Recently I had to work on writing a research report for a course teaching qualitative research. I had to work in a group with four other people. I asked them if it was okay if I would create the report with LaTeX, after showing them the beauty of my bachelor’s thesis which was also done with LaTeX they agreed. I don’t want to think of the horror if the report would have been created with OpenOffice.org Writer, or even Microsoft Word. The report (in Dutch) has already been submitted a few weeks ago and it was approved, so this is a good opportunity to demonstrate some new stuff I learned during the creation of the document. Here you can get the PDF document, here you can get it’s source. I’ll make some references to page numbers in the eigth edition of memoir’s manual.
I did some things differently in comparison to the document of my bachelor’s thesis. To start, I only specified A4 paper and 12 points font size as options for memoir. This means that the options twoside and openright are used because they are the defaults. The first option means that the document will be prepared for printing on both sides of the paper, the second option means that chapters always open on a right (recto) page. Memoir will insert a blank left (verso) page then if necessary. For my bachelor’s thesis I used oneside and openany (see page 4 in manual). Of course twoside would mean you print double sided instead of single sided for oneside, but I used double sided printing for bachelor’s thesis anyway.
Instead of using the \maketitle command, I used memoir’s titlingpage environment to create the title page (see pages 55-63 in manual). This allows for more flexibility which I required, but I think the title page could have been more attractive. I also used a table with fixed width columns which were respectively right and left aligned in order to align the names of the authors and their student numbers nicely. In LaTeX doing that was not as easy as it seems, see these and these instructions for more information. I used a different chapter style, called VZ23, which can be found here in a document with example chapter styles for memoir.
We needed to codify segments of interviews for our research, creating codes which divided into lower level codes. While I have not used them in the report, I wanted to make tree diagrams with LaTeX for use in a presentation (with the beamer package of course). I knew it could be done with the PGF and TikZ packages for LaTeX after looking at some examples. Those packages are very advanced, so advanced in fact that it’s manual contains a whopping 560 pages! That was overwhelming for me, but Google led me to a thread in a German newsgroup which contained some easy, simple code exactly right for the tree diagrams I wanted to create. This blog post also provided useful information.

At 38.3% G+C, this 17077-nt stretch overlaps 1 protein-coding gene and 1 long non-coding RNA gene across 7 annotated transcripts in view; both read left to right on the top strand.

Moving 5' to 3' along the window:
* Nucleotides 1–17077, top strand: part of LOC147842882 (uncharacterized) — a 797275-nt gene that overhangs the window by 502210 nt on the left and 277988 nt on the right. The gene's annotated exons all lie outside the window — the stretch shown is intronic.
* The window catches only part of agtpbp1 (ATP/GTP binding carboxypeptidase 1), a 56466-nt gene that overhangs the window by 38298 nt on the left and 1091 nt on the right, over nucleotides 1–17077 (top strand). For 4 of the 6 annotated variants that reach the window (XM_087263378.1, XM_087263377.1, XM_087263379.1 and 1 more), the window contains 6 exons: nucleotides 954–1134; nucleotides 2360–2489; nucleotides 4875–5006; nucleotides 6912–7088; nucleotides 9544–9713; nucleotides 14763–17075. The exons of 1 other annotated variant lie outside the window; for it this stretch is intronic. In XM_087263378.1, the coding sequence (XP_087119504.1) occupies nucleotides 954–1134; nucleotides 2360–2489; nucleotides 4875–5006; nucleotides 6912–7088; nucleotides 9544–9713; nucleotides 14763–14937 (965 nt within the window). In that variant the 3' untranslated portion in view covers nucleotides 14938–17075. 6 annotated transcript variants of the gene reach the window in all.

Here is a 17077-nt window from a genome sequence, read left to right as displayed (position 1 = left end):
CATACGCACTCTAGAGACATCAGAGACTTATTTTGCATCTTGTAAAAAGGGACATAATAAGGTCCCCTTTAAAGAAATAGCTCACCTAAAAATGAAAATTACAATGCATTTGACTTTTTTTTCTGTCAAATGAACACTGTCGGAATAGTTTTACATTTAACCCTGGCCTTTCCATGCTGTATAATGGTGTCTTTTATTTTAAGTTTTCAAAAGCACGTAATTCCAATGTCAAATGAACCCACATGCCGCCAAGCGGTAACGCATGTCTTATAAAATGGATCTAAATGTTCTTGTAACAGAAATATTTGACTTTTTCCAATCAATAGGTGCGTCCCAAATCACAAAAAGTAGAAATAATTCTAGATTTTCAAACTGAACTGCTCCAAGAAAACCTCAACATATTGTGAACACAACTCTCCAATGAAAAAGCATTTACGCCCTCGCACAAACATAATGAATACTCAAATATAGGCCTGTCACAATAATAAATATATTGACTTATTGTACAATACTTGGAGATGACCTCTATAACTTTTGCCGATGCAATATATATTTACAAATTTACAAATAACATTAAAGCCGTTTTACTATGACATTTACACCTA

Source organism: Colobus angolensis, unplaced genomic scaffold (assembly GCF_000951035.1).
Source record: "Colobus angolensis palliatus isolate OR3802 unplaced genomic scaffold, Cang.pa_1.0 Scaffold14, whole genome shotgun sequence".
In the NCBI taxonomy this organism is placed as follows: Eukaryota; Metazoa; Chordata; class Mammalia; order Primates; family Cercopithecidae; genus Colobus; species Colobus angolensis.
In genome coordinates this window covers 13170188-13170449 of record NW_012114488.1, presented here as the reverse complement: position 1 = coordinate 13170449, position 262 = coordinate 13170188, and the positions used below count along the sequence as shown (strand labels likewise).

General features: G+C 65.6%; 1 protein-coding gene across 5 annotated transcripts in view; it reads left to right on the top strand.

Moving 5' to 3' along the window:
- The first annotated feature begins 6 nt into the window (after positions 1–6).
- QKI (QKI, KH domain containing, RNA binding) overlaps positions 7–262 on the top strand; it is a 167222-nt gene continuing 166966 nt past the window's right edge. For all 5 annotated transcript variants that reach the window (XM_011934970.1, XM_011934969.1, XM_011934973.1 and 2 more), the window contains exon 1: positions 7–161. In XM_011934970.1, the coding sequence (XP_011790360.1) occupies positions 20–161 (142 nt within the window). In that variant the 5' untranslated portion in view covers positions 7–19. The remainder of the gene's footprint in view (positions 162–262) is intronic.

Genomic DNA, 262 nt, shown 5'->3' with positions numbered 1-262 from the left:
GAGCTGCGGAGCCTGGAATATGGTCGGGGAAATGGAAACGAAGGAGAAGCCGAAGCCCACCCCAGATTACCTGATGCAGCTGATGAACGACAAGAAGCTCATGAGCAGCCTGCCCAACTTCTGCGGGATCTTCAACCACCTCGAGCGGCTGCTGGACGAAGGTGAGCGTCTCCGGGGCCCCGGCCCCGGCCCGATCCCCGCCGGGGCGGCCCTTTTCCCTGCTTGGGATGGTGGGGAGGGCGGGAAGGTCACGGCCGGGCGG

Another challenge was creating a graph in the document. I had never done that before with LaTeX, until one of my colleagues asked me to insert a graph he had found in a research report he used as a source. He sent me a pixel based image, which was too small and blurry for my tastes. I don’t blame him of course, but I’m not content with anything less than vector graphics in a LaTeX document because those never get blurry no matter how far you zoom in. So I wanted to recreate the graph he sent me as closely as possible, which would also allow a larger graph to be inserted in the documented. I only knew how to create graphs with OpenOffice.org or Microsoft Office, but after looking some more at the examples of graphics created with PGF and TikZ, I stumbled on this example of a graph. In the comments the package pgfplots was recommended as more suitable for creating graphs than PGF and TikZ. After a few hours of reading the manual and experimenting with it I managed to create an almost exact copy (the source didn’t list exact numbers for the data displayed in the graph) of the graph displayed in the source. That required quite a bit of work, but the end result was totally worth it. The beautiful graph can be seen on the second page.
I followed this course at the Utrecht University School of Governance. They demand that the APA style be used for references, unlike the History department which requires the use of their custom style which employs footnotes. That’s fortunate, because I think I like the APA style more, and because there also is a biblatex-apa package for it designed for use with biblatex. It works like a charm.
I’m very content with it, but besides the title page there’s another reason why I’m not completely satisfied with the document. It’s the margins. I expected that the margins take some distance from respectively the right edge of the paper on a left (verso) page and from the left edge on a right (recto) page. Because at those edges the pages are connected to the spine, or in my case the place where I used a hole punch. That’s usually why you can’t completely see those edges, so that’s why I prefer the margin shifted to the outer edges of the pages. In memoir it’s the other way around, because space is reserved for margin notes (see page 8 in manual). Of course this is just a default which could be modified, but I didn’t bother.